5

The answer depends on the meaning of "really". The structure of Meditations is that Descartes sets out to doubt everything, no holes barred. At this point he is presumably doubting the existence of God as well. But is he "really"? God is never specifically addressed at this point. Eventually, Descartes finds himself unable to doubt cogito ...


5

If we invoke Descartes we should remember that he uses the Ontological Argument - or his own version of that protean argument. The original Ontological Argument as deployed by St Anselm (1077 or 1078 CE) also works from epistemology to metaphysics - from what we can conceive to what (necessarily) exists. Anselm's exact argument - actually, pair of ...


5

There is a Corpus Descartes that allows to search for a word in all of his writings. It seems however that there is no "violon/ist/" or closely related item. Searching for "instrument" gives a paragraph from the Meditations that might have been paraphrased: Premierement donc ie remarqueray icy qu’on ne vous croit pas, quand vous auancez si hardiment, et ...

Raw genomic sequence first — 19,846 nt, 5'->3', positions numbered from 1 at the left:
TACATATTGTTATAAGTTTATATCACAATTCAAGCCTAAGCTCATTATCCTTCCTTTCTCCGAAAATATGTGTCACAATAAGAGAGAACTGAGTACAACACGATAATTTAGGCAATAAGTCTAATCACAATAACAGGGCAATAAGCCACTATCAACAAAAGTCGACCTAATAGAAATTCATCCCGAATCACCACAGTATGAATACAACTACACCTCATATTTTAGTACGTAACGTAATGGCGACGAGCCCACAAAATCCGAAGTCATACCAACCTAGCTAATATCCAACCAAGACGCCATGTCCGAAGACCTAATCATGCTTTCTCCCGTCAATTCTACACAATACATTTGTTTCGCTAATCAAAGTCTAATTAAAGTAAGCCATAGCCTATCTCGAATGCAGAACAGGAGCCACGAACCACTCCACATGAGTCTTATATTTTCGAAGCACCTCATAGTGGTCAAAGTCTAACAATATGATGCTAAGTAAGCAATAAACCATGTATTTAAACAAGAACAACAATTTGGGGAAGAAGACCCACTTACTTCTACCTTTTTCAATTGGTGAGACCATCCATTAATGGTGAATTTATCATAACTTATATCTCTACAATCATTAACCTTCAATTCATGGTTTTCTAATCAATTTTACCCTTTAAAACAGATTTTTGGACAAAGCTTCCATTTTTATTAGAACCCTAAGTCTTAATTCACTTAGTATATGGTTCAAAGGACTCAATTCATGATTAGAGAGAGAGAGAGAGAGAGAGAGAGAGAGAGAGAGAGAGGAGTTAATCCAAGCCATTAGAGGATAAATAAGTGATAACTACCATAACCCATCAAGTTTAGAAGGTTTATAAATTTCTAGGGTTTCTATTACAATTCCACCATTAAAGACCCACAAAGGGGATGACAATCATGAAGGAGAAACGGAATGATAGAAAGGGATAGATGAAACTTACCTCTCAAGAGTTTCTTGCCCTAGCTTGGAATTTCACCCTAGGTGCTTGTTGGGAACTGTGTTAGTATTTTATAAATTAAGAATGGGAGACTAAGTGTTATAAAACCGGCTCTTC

4

f Descartes doesn't have to establish the identity of I at times t1 and t2, then what does that say about the kind of thing I is? I don't think the identity of I at times t1 and t2 is relevant to Descartes's project in the Meditations. Remember, the Cogito does not exist in a vacuum; it forms a part of a specific argument.


4

Generally speaking, "relativism" is used in ethics. Note that it is almost always used as a perjorative term, applied to others; I think you'll have a hard time finding anyone claiming to be a relativist (in a strong sense) as it is a self-defeating proposition. Descartes's Cogito does satisfactorily prove one's own existence-- but it does nothing to prove ...


4

1) I think. 2) (hidden premise) "I think" explicitly states there is an "I" doing the thinking; indeed, the very concept of thinking itself seems to require an existing thinker therefore, 3) I am/exist. So either way, it's a trivial, forgone conclusion because it was implied in the very first premise. The real debate lies with whether thinking requires ...